Can Philosophy Truly Deliver Personal Freedom?

Philosophy has always had a high opinion of itself. A lot of philosophers were saying that the main reason why they studied philosophy in the first place is because they wanted to not only study how the human mind works and arrives at the truth.

They think that that’s too limited. They think that that is too shallow. Instead, they’re looking for the big fish to fry. They’re looking for the big picture items, and of course, one of the biggest issues that philosophy claims to address is the concept of meaning.

Why are we here? What are we about? What is the point of life? Why do people die? Why is there so much suffering? And so on and so forth.

And underlying all of this is the concept of human choice and human action. In other words, the human will is supposedly able to make certain choices and certain calls throughout a person’s life that can lead to certain outcomes.

On a common sense basis, this makes all the sense in the world. For example, if you chose to marry the wrong person, your life might be a living hell. You might not be enjoying life all that much right now. Similarly, if you went to the right school, you might have a better job or you might be very, very rich or very happy.

Well, at least that’s what a lot of people think. And, interestingly enough, this concept of freedom that underlies this whole discussion has been kicked around by a lot of philosophers since the time of Plato and Socrates.

For Socrates, personal freedom is really all about self awareness. In other words, there is really no right or wrong answer. As long as you went through the right process of explaining the answer to yourself, you’re good to go.

He’s kind of like the philosophical version of the geometry teacher you had in high school. Your teacher really did not care whether you had the right answer or not. It doesn’t really matter whether the right answer is 90 degrees or 45 degrees. Your teacher is more concerned with you showing your work so he or she can see whether you went through the right process to get to the answer.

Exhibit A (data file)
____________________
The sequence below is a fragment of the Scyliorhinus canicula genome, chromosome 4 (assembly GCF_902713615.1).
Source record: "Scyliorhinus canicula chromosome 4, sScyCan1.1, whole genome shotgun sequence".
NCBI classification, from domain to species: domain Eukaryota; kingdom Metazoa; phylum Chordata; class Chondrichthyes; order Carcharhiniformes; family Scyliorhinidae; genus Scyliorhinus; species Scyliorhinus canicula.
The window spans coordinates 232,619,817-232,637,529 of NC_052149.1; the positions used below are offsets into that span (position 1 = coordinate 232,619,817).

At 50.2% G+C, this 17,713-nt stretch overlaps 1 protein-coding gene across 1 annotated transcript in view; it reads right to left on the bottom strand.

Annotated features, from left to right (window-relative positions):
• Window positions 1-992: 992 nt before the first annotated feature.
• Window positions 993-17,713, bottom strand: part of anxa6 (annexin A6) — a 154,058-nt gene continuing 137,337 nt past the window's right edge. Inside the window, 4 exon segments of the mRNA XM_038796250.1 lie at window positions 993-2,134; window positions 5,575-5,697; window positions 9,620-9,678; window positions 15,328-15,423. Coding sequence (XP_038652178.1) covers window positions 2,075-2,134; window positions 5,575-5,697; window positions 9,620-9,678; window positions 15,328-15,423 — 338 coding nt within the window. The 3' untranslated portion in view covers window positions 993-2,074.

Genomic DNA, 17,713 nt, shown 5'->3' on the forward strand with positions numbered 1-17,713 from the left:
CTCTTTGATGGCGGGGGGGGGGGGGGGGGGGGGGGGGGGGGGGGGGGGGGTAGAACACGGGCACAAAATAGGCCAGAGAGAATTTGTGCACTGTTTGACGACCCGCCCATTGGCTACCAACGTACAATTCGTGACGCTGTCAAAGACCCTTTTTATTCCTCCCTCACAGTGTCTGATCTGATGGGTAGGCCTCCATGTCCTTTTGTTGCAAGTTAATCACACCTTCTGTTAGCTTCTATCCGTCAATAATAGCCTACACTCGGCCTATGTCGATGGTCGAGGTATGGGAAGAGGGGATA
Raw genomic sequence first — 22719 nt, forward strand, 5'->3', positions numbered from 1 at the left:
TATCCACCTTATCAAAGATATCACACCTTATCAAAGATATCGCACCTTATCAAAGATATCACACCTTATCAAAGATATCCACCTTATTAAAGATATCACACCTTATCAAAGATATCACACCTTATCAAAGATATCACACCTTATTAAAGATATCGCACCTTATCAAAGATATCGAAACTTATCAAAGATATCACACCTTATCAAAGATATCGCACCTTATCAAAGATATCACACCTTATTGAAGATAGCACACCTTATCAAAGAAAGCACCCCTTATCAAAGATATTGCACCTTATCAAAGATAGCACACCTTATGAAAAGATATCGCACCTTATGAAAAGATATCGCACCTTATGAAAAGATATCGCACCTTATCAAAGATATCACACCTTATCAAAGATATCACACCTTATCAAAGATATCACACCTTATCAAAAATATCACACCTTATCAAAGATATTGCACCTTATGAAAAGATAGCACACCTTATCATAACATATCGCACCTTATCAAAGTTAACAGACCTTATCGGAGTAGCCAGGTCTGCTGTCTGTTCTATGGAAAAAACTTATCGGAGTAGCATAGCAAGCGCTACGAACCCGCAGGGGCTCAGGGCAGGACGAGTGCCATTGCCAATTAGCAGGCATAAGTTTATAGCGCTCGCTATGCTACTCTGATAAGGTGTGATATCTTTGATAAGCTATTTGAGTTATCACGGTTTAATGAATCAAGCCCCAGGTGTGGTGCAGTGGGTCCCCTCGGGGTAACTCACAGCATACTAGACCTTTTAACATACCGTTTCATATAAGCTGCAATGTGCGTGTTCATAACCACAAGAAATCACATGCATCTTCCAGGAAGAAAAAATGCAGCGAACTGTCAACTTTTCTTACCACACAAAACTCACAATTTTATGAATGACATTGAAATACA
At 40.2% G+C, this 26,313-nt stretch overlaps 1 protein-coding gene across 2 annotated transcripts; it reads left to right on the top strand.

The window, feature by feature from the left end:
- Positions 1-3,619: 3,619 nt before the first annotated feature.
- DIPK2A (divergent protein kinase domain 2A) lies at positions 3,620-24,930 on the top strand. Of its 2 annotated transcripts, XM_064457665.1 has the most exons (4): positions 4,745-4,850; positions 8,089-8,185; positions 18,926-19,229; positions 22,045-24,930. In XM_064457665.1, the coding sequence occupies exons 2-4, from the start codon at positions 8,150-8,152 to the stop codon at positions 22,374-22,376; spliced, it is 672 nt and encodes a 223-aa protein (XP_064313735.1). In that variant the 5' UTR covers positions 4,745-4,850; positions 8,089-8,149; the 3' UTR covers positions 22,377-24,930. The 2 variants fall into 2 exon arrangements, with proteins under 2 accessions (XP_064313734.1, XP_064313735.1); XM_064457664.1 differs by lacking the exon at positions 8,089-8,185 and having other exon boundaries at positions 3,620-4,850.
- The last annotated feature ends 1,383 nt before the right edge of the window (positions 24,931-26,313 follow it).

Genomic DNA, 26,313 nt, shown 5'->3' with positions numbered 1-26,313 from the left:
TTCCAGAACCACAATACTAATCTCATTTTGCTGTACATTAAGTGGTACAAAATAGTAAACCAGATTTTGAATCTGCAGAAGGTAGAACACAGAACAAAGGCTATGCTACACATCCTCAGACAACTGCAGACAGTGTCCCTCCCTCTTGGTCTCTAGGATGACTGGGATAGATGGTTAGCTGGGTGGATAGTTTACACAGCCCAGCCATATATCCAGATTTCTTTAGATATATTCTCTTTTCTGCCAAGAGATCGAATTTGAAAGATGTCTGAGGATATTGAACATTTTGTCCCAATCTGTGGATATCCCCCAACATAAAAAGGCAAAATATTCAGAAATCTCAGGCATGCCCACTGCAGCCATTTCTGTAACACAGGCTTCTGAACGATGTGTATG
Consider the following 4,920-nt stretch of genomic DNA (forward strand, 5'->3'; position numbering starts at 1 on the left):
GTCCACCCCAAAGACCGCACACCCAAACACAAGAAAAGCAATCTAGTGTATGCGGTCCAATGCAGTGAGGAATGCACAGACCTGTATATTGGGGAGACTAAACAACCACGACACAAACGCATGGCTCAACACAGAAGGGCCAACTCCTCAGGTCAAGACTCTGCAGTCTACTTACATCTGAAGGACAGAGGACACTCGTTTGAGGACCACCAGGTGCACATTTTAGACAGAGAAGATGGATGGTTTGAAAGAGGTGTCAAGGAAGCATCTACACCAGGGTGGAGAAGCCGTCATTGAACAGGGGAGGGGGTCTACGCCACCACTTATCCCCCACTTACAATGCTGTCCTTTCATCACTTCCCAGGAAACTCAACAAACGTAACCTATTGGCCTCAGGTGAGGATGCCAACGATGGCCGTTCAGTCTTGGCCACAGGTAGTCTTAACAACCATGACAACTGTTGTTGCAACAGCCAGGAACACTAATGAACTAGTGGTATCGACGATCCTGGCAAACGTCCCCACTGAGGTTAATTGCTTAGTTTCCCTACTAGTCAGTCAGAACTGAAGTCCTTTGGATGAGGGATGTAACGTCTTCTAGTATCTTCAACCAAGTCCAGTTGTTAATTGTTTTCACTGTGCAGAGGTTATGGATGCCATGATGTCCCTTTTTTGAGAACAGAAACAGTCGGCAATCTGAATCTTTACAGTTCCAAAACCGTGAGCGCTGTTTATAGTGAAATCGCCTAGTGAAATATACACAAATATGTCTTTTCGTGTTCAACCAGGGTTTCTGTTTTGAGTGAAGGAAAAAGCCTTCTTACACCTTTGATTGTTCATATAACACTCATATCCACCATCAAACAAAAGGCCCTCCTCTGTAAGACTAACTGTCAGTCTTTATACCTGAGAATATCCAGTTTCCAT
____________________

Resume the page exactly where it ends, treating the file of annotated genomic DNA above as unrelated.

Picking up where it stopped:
Well, fast forward to today and philosophy now really is not about freedom because even the whole concept of free will, conscious thinking and human volition are up in the air, thanks to the work of philosophers like Derrida.

He was saying that since we are trapped by the powers of symbolism and, by necessity, the logic that flows from that, who’s to know what is real? Who’s to know what the difference is? And a lot of this really flows from the earlier work of Immanuel Kant.

Kant was saying that there are certain things in life that you really can’t know, and everything else is really just an educated guess. Everything else is really positioning. And, as certain as mental logical processes may appear and may seem at a certain level, if you look deep enough, nothing is really certain because everything can be repositioned a certain way. It really all boils down to your point of view.

The same confusion arose from Albert Einstein’s work on special relativity. Einstein said that there’s really no such thing as an absolute point because it is all relative. And this was proven by hardcore math.

So within that milieu or context, it’s easy to understand why people really doubt the concept of personal freedom now. It’s as if we’re trapped in this story that keeps repeating and calling itself history and it really leads to nothing much except depression, uncertainty and anxiety.

Pretty cheerful stuff, right? Well, that’s the reality we’re in.